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A savior to boats and men

She was the dedicated keeper of Lime Rock Light Station in Newport, Rhode Island, and an expert small-boat handler. Admired by a U.S. president for her courage, she was a 19th century rock star, featured in Harper’s Weekly and Putnam’s magazines. She earned the Gold Lifesaving Medal and was officially credited with saving at least 18 lives.

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Ida Lewis was known as the “Bravest Woman in America.” The title, bestowed upon her by the Society of the American Cross of Honor, reflected her long, hard life. When her father — the keeper of the Lime Rock station — was disabled by a stroke in 1879, Ida took over. She learned how to run the light, hauling oil up the winding stairs to fuel the beacon, and how to handle a boat by rowing her younger siblings to school.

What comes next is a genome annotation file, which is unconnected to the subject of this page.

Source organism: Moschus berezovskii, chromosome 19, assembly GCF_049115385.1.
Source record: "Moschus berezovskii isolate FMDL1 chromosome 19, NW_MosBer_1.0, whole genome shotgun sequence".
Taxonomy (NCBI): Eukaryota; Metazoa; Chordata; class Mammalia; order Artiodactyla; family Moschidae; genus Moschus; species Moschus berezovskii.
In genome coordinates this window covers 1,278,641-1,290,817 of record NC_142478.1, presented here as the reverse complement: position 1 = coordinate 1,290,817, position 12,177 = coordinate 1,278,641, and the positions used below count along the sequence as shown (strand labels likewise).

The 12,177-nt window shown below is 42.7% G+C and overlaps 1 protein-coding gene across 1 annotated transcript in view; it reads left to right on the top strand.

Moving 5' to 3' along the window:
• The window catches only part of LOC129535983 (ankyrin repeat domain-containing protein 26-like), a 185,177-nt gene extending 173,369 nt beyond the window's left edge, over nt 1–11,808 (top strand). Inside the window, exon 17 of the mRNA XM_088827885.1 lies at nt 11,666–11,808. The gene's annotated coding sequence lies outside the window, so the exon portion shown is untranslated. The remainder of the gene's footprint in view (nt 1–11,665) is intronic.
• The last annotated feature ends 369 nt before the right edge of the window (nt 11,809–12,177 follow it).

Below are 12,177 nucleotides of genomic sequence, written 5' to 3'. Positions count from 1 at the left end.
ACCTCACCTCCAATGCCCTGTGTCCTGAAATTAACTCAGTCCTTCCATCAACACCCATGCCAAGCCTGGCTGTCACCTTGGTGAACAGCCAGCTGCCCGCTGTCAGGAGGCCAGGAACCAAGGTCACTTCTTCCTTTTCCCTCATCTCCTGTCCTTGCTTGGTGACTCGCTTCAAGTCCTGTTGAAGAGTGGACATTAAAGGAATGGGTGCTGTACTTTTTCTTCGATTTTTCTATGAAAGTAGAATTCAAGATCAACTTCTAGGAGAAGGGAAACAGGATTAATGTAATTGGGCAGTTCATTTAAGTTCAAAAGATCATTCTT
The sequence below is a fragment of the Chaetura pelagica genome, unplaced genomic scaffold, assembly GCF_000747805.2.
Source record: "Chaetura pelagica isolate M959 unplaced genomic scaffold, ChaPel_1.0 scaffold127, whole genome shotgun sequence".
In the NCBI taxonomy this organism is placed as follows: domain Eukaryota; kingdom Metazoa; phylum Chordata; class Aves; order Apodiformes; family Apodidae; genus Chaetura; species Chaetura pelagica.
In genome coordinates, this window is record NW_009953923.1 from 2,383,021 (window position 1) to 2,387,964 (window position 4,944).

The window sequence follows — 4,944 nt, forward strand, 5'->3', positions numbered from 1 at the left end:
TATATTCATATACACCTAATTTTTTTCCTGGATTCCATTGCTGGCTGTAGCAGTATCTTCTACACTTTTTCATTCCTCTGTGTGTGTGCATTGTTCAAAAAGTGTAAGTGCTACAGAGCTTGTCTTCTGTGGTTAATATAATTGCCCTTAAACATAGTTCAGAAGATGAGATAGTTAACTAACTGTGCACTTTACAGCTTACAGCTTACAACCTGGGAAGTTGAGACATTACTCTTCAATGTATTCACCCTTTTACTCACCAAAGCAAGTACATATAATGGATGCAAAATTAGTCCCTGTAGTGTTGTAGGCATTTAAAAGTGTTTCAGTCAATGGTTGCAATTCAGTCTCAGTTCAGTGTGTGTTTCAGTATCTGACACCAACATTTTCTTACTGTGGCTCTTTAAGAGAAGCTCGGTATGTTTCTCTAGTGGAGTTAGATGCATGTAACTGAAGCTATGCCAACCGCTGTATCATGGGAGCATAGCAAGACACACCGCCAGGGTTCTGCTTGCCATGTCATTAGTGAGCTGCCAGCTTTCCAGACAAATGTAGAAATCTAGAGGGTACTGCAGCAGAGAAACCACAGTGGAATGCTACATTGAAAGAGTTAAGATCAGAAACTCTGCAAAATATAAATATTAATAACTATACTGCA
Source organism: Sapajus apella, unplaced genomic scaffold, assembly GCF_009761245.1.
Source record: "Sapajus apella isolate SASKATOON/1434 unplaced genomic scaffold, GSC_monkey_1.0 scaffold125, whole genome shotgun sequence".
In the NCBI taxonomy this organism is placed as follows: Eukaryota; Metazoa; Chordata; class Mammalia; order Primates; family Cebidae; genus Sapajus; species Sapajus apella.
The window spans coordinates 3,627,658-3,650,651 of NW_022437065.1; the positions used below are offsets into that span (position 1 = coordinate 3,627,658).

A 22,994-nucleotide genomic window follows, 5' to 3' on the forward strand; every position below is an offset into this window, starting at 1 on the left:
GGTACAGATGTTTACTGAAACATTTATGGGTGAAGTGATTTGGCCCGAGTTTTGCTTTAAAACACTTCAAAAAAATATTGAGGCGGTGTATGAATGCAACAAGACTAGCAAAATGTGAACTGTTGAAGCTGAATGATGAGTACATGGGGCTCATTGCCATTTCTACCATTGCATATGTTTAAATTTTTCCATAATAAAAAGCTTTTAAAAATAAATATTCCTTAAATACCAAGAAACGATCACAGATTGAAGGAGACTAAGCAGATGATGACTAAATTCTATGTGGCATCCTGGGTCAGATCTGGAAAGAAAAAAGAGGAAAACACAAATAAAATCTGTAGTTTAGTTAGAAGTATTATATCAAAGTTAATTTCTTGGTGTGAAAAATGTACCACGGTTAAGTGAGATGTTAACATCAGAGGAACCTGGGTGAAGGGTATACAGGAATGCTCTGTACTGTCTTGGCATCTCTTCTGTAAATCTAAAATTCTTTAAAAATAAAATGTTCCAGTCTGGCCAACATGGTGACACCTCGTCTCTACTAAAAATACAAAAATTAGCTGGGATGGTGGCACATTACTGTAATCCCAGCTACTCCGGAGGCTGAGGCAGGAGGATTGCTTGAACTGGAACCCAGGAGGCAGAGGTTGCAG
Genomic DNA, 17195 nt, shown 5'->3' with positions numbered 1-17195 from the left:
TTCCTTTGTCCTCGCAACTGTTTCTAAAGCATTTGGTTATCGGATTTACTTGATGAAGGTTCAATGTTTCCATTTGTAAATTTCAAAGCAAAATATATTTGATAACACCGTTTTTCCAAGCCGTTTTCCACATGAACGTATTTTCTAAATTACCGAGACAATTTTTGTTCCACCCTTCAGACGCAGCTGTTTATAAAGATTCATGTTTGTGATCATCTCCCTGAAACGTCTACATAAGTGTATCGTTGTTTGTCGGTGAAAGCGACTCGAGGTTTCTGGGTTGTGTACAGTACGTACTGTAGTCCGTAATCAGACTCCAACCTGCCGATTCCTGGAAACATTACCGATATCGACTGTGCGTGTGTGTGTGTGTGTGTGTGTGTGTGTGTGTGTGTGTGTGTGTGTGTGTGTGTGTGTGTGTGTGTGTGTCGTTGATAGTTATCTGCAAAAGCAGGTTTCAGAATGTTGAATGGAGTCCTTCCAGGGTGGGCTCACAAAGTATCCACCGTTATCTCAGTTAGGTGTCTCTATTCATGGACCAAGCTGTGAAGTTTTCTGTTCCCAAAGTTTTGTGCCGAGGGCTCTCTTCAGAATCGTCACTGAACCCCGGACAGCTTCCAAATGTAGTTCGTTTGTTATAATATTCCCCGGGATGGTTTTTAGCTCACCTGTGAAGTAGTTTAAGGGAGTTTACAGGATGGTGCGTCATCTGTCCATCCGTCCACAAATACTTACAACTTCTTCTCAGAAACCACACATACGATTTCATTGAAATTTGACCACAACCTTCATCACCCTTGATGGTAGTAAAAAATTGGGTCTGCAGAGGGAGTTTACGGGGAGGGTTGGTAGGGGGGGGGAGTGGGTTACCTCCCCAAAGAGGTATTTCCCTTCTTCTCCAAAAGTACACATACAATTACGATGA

In 1858, at age 16, she made her first rescue, plucking four sailors out of Newport harbor. Another rescue earned her a congressional medal. Two soldiers, caught on the water during a snowstorm, were seen capsizing. Though sick with a fever, Lewis braved the gale and pulled the pair from the freezing water, rowing them to the lighthouse. The New York Tribune covered the story. President Ulysses S. Grant and Vice President Schuyler Colfax paid their respects with a visit to Newport.

Ida to the Rescue (author unknown) paints the word picture:

But Ida, ready and prompt at need,

Has rescued many before;

Nor heeds the gale as o’er stone and weed

She flies to the rock-bound shore.

Ida Lewis died in 1911. Flags flew at half-mast all over Newport, and more than 1,000 people paid their respects at a public viewing.

May 2015 issue